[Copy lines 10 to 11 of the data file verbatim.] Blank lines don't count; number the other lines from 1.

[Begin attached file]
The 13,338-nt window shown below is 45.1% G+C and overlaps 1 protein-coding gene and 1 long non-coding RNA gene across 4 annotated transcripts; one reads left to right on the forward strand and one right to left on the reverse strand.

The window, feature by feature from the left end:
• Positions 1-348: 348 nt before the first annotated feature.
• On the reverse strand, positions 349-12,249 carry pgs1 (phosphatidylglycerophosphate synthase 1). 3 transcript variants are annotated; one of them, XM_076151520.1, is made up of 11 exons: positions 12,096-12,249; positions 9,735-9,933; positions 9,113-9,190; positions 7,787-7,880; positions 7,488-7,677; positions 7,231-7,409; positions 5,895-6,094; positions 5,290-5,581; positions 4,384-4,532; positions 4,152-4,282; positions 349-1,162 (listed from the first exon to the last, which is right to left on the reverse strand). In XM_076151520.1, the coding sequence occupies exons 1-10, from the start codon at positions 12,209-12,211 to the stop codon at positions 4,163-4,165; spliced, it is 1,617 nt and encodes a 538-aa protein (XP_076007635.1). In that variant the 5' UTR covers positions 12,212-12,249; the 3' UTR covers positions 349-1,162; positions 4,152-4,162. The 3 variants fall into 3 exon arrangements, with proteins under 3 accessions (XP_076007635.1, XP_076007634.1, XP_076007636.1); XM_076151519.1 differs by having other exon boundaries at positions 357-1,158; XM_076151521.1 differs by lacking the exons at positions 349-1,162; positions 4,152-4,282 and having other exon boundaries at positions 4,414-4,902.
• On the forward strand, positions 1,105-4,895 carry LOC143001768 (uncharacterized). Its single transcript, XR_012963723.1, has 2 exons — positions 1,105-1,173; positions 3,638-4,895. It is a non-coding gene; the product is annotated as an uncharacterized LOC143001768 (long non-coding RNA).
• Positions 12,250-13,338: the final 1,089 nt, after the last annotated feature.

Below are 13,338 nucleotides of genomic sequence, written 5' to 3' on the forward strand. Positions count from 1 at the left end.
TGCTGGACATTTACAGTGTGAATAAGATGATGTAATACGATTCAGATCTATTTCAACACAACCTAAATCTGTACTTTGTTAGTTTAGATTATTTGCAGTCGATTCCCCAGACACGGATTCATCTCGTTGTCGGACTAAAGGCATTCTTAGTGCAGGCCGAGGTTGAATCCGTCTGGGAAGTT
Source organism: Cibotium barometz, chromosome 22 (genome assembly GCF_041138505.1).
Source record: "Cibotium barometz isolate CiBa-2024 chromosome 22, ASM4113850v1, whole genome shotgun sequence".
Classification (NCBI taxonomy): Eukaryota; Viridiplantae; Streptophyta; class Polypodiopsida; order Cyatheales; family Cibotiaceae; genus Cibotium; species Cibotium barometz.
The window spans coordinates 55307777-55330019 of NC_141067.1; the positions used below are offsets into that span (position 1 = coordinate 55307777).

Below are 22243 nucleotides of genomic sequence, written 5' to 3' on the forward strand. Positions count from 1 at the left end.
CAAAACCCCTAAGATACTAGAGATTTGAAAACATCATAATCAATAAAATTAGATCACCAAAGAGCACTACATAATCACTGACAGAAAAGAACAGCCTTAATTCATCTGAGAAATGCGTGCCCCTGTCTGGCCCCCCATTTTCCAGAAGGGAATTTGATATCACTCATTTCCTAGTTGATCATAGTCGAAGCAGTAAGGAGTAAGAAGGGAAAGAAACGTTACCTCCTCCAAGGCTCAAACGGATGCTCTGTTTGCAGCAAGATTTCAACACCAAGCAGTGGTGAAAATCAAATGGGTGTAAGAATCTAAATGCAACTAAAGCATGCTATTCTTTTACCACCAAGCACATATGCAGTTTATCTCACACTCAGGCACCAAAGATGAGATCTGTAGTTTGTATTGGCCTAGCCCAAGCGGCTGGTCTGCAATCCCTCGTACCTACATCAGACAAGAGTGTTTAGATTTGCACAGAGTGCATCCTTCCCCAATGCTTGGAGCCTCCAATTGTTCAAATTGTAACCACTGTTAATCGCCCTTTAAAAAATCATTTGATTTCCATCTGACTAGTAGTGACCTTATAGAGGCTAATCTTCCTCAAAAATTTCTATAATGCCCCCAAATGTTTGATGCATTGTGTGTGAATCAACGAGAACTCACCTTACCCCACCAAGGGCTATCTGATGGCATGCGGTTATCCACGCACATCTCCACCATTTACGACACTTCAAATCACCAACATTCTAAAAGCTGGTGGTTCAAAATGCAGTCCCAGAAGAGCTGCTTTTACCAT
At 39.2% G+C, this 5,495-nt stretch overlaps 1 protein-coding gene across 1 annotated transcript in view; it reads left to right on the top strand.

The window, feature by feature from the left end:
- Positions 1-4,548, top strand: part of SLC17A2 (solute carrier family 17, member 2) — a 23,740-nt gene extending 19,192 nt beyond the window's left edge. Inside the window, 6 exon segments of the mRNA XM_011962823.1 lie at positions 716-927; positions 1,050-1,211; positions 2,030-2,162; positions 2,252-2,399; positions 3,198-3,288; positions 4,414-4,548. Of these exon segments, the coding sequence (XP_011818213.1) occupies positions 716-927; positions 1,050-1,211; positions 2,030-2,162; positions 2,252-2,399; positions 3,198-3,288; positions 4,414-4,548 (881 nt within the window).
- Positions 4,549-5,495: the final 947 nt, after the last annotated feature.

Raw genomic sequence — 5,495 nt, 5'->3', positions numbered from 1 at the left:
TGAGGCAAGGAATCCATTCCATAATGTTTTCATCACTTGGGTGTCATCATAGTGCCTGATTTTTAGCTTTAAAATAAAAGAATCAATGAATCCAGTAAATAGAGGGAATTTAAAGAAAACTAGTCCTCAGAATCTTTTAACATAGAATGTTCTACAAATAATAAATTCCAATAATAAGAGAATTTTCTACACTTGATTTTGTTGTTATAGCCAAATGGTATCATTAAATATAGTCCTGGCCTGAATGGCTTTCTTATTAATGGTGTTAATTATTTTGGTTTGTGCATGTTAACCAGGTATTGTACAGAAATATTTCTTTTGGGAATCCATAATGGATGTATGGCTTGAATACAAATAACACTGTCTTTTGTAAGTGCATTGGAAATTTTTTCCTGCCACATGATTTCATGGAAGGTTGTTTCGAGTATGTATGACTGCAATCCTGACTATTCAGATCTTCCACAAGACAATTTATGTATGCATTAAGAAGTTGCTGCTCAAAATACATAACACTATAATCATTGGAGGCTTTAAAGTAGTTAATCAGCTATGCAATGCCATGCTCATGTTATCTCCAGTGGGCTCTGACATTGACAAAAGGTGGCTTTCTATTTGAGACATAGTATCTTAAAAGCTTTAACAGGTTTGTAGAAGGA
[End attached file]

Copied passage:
Source record: "Cibotium barometz isolate CiBa-2024 chromosome 22, ASM4113850v1, whole genome shotgun sequence".
Classification (NCBI taxonomy): Eukaryota; Viridiplantae; Streptophyta; class Polypodiopsida; order Cyatheales; family Cibotiaceae; genus Cibotium; species Cibotium barometz.